132 F.3d 225 (5th Cir. 1998), 96-40088, McDonald v. Steward

Docket Nº96-40088.
Citation132 F.3d 225
Party NameWillie Ray McDONALD, Plaintiff-Appellant, v. J. STEWARD, Library Supervisor, Michael Unit; Director TDCJ-ID, Defendants-Appellees.
Case DateJanuary 02, 1998
CourtUnited States Courts of Appeals, Court of Appeals for the Fifth Circuit

Page 225

132 F.3d 225 (5th Cir. 1998)

Willie Ray McDONALD, Plaintiff-Appellant,

v.

J. STEWARD, Library Supervisor, Michael Unit; Director

TDCJ-ID, Defendants-Appellees.

No. 96-40088.

United States Court of Appeals, Fifth Circuit

January 2, 1998

Rehearing Denied Jan. 26, 1998.

Page 226

[Copyrighted Material Omitted]

Page 227

Willie Ray McDonald, Tennessee Colony, TX, pro se.

Edward P. Sanchez, Austin, TX, for Steward.

Appeal from the United States District Court for the Eastern District of Texas.

Before DeMOSS and DENNIS, Circuit Judges, and ROSENTHAL [*], District Judge.

DeMOSS, Circuit Judge:

Willie Ray McDonald ("McDonald"), a Texas inmate, filed this 42 U.S.C. § 1983 action against Officer James Steward ("Steward"), a prison supervisor, alleging that Steward intentionally denied McDonald access to the prison law library in retaliation for a lawsuit McDonald helped file against the personnel of the prison mail room. After a bench trial, the magistrate judge entered judgment in Steward's favor. McDonald appeals. The main issue for decision is whether McDonald waived his right to a jury trial by consenting to the jurisdiction of the magistrate judge, and by participating in the bench trial without objection. We also must decide whether the magistrate judge erred in excluding the trial testimony of one of McDonald's named witnesses. Finding no reversible error, we affirm the judgment of the magistrate judge. 1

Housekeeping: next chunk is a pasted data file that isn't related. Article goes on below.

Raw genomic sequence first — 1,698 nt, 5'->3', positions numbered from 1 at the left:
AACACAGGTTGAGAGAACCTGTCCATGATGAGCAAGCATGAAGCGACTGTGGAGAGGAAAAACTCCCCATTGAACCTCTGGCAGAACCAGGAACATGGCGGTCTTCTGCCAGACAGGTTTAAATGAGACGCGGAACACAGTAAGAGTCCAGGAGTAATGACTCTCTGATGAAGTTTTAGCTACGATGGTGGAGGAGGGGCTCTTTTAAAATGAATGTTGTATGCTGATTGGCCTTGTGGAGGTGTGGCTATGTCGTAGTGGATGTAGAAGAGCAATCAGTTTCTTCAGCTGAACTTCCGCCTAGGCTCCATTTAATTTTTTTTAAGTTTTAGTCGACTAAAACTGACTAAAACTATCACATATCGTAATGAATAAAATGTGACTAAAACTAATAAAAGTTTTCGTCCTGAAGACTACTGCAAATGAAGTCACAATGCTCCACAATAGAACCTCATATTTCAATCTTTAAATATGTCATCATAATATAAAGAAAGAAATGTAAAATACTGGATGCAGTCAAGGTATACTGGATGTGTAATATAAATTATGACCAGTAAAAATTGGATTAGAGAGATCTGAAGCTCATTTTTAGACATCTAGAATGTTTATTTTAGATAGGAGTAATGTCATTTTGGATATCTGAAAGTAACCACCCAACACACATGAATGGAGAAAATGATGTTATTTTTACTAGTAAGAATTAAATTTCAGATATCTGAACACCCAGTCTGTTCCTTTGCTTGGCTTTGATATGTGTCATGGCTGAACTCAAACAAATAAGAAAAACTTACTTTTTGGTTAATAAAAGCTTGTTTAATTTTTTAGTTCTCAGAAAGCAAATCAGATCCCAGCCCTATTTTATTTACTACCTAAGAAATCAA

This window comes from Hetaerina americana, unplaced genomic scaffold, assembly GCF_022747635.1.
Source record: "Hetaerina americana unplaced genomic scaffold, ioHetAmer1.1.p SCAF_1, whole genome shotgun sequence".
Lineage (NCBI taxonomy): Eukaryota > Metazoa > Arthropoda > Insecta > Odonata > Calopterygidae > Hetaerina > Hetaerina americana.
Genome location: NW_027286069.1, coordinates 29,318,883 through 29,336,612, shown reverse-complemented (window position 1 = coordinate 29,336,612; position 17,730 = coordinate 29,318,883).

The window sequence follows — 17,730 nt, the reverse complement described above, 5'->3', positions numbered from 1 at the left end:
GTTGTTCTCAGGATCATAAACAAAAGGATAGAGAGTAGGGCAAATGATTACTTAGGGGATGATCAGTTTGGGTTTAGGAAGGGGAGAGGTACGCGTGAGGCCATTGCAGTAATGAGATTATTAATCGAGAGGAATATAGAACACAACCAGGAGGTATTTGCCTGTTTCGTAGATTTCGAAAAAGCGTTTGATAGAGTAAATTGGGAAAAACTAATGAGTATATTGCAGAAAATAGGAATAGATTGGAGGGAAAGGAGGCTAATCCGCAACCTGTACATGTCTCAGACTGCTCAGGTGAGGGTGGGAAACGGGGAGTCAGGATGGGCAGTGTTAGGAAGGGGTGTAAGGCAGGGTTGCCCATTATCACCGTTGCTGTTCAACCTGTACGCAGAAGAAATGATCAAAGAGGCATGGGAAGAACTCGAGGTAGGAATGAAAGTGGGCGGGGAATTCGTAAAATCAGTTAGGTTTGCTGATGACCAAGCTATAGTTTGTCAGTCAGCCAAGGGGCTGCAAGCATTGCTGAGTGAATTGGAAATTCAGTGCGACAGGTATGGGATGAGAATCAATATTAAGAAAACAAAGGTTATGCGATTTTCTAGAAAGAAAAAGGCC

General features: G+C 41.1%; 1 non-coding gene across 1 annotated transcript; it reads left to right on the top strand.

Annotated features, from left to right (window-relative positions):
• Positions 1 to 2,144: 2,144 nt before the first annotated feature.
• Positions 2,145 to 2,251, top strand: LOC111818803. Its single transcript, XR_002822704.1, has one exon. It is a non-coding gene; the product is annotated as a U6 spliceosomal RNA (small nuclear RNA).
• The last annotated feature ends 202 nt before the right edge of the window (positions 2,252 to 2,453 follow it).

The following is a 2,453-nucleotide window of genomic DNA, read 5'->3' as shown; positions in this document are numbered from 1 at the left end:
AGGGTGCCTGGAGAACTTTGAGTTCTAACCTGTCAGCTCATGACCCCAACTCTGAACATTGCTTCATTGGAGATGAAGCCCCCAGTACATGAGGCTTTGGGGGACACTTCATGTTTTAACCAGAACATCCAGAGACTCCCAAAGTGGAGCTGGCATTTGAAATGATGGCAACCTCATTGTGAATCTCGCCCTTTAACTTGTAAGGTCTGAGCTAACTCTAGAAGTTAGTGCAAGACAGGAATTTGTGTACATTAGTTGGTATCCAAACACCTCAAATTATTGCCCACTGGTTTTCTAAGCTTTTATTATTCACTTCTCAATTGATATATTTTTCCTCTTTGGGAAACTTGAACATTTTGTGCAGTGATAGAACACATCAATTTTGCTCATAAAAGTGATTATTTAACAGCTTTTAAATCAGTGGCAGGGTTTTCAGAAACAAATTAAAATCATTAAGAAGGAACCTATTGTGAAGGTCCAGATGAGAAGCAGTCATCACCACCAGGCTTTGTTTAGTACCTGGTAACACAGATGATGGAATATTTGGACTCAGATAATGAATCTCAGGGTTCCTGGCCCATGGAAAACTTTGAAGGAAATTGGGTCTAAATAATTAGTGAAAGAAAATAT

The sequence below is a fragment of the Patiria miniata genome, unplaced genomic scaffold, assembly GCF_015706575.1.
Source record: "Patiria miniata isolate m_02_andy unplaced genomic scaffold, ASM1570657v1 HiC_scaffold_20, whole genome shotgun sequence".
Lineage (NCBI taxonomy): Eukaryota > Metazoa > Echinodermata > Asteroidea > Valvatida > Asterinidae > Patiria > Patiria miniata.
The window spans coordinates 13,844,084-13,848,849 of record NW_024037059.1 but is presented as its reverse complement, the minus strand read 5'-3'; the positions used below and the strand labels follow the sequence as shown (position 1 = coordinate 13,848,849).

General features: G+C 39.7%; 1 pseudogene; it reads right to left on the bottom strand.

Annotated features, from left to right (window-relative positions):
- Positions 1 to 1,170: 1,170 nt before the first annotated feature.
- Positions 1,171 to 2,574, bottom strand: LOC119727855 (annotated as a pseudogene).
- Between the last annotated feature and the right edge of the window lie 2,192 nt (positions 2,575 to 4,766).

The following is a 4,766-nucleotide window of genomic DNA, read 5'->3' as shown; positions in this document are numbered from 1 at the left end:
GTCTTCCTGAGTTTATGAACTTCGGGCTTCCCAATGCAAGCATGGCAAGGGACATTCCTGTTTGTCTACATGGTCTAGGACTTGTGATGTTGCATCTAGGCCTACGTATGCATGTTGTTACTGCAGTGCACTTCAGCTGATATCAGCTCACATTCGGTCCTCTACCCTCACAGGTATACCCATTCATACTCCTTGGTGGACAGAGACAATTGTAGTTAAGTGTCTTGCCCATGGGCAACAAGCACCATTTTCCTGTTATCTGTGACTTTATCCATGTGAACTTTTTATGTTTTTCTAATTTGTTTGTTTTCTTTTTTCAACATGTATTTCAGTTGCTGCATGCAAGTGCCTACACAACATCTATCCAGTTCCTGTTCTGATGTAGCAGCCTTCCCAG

I.

McDonald is an inmate of the Texas Department of Criminal Justice, Institutional Division, and was housed at the "Michael Unit" at the time this action arose. At that facility, a law library was made available to the prison population. To gain access to the library, prisoners were required to complete a request slip, providing a name, identification number, work hours, school hours, and days off. The completed request slip was then submitted to Steward, the prison law library supervisor, who scheduled the prisoners for library time. By his own account, McDonald used the law library about three times a week and provided legal assistance to fellow inmates.

While incarcerated at the Michael Unit, McDonald worked on "Medical Utility Squad No. 3." This work detail was comprised of prisoners with medical problems who could

Page 228

perform only light tasks. Officially, members of the squad had designated work hours. In practice, they did not work regular hours because they were seldom called to duty.

Several times in August and September, 1994, McDonald was denied access to the prison law library. McDonald, accustomed to free and regular access, filed grievances with the prison administration. Through that process, McDonald learned that he was denied access to the law library because he had failed to list his work hours on several of his library request slips. He was advised that his official work hours were 10:30 p.m. to 6:00 a.m. From then on, McDonald, by his own admission, experienced no further difficulties in gaining access to the law library.